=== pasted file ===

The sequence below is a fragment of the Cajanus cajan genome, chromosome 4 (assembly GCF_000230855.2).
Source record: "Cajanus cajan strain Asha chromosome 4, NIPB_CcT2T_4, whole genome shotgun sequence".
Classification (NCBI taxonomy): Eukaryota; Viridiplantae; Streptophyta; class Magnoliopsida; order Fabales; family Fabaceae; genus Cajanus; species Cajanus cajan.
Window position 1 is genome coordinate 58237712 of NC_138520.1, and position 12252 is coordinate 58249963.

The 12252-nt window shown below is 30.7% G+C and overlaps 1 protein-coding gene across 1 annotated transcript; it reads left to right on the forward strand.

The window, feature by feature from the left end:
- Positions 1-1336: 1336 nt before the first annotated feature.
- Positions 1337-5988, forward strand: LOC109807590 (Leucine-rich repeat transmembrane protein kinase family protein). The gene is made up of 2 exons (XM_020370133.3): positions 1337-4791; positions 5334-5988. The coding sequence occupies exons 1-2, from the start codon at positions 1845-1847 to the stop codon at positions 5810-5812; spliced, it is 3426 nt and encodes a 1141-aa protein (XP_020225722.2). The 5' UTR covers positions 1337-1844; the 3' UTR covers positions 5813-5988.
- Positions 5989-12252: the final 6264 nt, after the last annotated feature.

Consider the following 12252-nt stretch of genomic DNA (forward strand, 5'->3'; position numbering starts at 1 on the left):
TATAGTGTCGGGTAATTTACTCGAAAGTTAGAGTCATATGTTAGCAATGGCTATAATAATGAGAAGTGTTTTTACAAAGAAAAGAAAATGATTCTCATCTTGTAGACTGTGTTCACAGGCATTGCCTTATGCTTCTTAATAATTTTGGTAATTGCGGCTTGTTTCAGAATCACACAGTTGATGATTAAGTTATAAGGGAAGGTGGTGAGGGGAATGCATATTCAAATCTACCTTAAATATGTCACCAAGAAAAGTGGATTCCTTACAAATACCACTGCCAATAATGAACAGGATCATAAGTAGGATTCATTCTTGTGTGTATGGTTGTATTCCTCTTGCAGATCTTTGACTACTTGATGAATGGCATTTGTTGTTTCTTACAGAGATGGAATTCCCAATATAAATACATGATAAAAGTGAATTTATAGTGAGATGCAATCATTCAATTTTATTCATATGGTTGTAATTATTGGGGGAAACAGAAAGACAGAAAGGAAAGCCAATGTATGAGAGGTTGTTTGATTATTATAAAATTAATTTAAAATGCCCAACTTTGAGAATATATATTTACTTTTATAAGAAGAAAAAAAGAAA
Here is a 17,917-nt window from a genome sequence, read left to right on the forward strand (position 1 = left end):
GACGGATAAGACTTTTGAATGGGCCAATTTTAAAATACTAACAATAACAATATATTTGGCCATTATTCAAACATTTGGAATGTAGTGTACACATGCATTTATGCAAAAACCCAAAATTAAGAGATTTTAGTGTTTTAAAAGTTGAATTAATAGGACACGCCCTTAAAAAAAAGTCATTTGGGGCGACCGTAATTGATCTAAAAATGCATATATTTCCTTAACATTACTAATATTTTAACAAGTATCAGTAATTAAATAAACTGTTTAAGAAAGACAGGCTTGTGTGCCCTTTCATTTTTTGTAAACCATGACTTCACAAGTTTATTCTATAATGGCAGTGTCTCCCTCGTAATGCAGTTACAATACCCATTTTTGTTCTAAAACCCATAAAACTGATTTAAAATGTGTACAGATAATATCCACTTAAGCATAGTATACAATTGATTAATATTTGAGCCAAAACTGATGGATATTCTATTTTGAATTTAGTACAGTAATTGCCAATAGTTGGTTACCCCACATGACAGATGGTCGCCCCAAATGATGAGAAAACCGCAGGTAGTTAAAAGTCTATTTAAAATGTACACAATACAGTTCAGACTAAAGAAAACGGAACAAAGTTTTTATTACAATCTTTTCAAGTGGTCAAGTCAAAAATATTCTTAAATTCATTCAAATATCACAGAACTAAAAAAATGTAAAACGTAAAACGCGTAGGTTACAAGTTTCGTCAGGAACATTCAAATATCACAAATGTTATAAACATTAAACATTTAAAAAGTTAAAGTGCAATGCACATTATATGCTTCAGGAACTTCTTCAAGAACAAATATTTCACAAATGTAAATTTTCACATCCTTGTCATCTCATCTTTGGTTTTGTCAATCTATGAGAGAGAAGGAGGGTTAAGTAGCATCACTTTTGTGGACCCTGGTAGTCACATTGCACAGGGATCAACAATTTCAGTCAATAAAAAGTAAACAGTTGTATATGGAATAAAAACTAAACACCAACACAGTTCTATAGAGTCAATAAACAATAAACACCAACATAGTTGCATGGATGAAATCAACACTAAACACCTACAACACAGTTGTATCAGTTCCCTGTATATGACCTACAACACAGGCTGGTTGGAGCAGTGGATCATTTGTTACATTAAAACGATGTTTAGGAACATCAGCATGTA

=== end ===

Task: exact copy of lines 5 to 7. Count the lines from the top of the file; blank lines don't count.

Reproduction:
The 12252-nt window shown below is 30.7% G+C and overlaps 1 protein-coding gene across 1 annotated transcript; it reads left to right on the forward strand.

The window, feature by feature from the left end:
- Positions 1-1336: 1336 nt before the first annotated feature.